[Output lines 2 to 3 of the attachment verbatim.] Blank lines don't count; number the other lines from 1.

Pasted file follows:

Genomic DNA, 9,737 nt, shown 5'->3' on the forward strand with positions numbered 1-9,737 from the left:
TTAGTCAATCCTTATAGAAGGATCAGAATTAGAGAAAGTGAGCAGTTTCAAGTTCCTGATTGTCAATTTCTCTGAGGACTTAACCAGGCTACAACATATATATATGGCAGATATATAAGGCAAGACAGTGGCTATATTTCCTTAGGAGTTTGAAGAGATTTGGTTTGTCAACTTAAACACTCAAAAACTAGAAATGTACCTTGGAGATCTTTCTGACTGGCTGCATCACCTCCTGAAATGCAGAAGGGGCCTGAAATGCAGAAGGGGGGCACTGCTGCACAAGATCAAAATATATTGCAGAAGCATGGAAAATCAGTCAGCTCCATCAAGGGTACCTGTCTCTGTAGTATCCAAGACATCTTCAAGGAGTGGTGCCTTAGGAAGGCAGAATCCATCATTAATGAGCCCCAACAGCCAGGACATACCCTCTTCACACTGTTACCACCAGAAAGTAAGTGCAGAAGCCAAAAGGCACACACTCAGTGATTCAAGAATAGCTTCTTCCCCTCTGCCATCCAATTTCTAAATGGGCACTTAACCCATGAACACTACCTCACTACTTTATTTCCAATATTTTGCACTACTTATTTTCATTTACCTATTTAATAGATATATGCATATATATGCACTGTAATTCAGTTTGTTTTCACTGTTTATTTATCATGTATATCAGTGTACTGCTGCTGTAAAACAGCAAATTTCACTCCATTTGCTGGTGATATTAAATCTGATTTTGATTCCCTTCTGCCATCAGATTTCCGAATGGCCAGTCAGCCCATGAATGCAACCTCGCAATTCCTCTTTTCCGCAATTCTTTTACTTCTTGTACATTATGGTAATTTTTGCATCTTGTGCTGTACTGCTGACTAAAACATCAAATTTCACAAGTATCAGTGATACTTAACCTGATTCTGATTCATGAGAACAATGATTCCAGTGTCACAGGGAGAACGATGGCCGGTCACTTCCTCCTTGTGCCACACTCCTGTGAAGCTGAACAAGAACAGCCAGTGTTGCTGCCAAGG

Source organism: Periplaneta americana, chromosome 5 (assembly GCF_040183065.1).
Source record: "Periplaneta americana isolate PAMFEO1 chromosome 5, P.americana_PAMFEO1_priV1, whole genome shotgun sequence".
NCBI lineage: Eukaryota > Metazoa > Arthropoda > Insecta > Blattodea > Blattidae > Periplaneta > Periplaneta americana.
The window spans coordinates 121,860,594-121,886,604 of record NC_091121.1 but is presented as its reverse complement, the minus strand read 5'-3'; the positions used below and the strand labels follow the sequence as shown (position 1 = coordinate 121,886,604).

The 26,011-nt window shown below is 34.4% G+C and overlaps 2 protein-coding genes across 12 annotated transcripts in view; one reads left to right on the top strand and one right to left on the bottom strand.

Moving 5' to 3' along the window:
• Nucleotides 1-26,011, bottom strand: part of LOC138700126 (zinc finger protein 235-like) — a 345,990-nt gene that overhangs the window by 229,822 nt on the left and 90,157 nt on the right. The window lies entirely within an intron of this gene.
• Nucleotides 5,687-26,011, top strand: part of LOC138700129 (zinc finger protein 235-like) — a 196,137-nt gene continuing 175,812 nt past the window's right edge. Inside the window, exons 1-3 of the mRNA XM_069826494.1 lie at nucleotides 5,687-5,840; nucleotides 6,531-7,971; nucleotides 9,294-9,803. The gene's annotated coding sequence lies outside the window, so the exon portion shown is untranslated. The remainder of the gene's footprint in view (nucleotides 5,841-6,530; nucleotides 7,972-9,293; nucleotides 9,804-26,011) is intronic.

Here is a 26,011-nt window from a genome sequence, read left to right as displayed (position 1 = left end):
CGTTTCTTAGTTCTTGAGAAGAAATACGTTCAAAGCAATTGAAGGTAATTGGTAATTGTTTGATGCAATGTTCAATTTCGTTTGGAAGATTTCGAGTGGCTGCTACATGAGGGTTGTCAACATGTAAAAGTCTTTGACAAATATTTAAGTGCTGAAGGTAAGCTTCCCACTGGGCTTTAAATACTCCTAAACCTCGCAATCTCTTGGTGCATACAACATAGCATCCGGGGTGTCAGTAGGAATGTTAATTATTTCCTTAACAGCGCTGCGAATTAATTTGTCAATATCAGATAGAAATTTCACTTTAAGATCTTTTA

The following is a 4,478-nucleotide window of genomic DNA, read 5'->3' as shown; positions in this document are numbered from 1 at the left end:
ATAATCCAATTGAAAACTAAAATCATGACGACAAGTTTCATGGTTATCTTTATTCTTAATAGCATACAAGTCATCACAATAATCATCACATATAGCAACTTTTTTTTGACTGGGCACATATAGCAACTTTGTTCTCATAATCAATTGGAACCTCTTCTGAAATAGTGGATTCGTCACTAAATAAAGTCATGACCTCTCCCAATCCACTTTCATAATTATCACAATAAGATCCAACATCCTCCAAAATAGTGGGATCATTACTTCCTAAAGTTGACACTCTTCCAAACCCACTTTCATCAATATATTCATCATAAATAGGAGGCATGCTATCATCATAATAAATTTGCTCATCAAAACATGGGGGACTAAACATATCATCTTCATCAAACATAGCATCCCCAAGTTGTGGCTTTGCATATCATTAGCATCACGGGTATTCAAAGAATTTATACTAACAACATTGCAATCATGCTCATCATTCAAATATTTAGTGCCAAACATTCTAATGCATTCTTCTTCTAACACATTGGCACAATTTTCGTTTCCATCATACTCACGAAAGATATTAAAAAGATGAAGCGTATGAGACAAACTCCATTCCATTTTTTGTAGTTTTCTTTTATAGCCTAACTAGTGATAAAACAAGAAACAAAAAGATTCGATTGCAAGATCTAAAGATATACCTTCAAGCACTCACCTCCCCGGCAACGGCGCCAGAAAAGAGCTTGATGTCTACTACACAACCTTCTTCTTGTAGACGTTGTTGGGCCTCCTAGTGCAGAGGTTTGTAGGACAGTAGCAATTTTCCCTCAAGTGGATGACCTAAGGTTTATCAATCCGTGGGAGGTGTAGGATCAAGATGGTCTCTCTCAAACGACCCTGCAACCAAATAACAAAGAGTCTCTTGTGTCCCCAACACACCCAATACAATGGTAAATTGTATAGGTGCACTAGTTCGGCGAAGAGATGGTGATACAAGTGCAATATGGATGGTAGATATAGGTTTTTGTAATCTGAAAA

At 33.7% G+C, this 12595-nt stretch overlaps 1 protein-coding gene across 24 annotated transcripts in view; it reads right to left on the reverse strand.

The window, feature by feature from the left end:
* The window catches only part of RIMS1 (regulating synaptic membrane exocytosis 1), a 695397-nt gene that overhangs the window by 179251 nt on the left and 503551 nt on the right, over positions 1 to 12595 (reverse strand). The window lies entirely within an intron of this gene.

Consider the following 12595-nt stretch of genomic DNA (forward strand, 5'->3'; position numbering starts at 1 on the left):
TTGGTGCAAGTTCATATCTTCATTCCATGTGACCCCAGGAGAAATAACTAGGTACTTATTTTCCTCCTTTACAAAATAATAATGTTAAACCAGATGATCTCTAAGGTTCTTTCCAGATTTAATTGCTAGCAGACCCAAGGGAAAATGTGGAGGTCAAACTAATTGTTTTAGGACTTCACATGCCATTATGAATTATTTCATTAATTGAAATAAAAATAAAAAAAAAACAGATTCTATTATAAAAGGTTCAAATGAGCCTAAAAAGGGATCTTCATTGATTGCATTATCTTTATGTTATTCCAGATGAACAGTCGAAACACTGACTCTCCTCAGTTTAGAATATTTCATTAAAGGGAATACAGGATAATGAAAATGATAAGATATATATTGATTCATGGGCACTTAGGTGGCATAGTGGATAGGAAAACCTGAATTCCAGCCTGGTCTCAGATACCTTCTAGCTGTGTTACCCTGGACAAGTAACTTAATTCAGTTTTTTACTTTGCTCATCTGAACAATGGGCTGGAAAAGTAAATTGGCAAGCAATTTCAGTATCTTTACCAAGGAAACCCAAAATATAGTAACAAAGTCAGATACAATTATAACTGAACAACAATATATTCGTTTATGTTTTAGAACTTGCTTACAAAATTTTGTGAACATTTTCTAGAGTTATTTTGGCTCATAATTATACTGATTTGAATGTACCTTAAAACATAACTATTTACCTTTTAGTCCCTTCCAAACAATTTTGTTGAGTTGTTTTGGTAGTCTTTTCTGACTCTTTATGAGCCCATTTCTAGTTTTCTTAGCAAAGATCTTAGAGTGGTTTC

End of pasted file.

TTAGTCAATCCTTATAGAAGGATCAGAATTAGAGAAAGTGAGCAGTTTCAAGTTCCTGATTGTCAATTTCTCTGAGGACTTAACCAGGCTACAACATATATATATGGCAGATATATAAGGCAAGACAGTGGCTATATTTCCTTAGGAGTTTGAAGAGATTTGGTTTGTCAACTTAAACACTCAAAAACTAGAAATGTACCTTGGAGATCTTTCTGACTGGCTGCATCACCTCCTGAAATGCAGAAGGGGCCTGAAATGCAGAAGGGGGGCACTGCTGCACAAGATCAAAATATATTGCAGAAGCATGGAAAATCAGTCAGCTCCATCAAGGGTACCTGTCTCTGTAGTATCCAAGACATCTTCAAGGAGTGGTGCCTTAGGAAGGCAGAATCCATCATTAATGAGCCCCAACAGCCAGGACATACCCTCTTCACACTGTTACCACCAGAAAGTAAGTGCAGAAGCCAAAAGGCACACACTCAGTGATTCAAGAATAGCTTCTTCCCCTCTGCCATCCAATTTCTAAATGGGCACTTAACCCATGAACACTACCTCACTACTTTATTTCCAATATTTTGCACTACTTATTTTCATTTACCTATTTAATAGATATATGCATATATATGCACTGTAATTCAGTTTGTTTTCACTGTTTATTTATCATGTATATCAGTGTACTGCTGCTGTAAAACAGCAAATTTCACTCCATTTGCTGGTGATATTAAATCTGATTTTGATTCCCTTCTGCCATCAGATTTCCGAATGGCCAGTCAGCCCATGAATGCAACCTCGCAATTCCTCTTTTCCGCAATTCTTTTACTTCTTGTACATTATGGTAATTTTTGCATCTTGTGCTGTACTGCTGACTAAAACATCAAATTTCACAAGTATCAGTGATACTTAACCTGATTCTGATTCATGAGAACAATGATTCCAGTGTCACAGGGAGAACGATGGCCGGTCACTTCCTCCTTGTGCCACACTCCTGTGAAGCTGAACAAGAACAGCCAGTGTTGCTGCCAAGG

Source organism: Periplaneta americana, chromosome 5 (assembly GCF_040183065.1).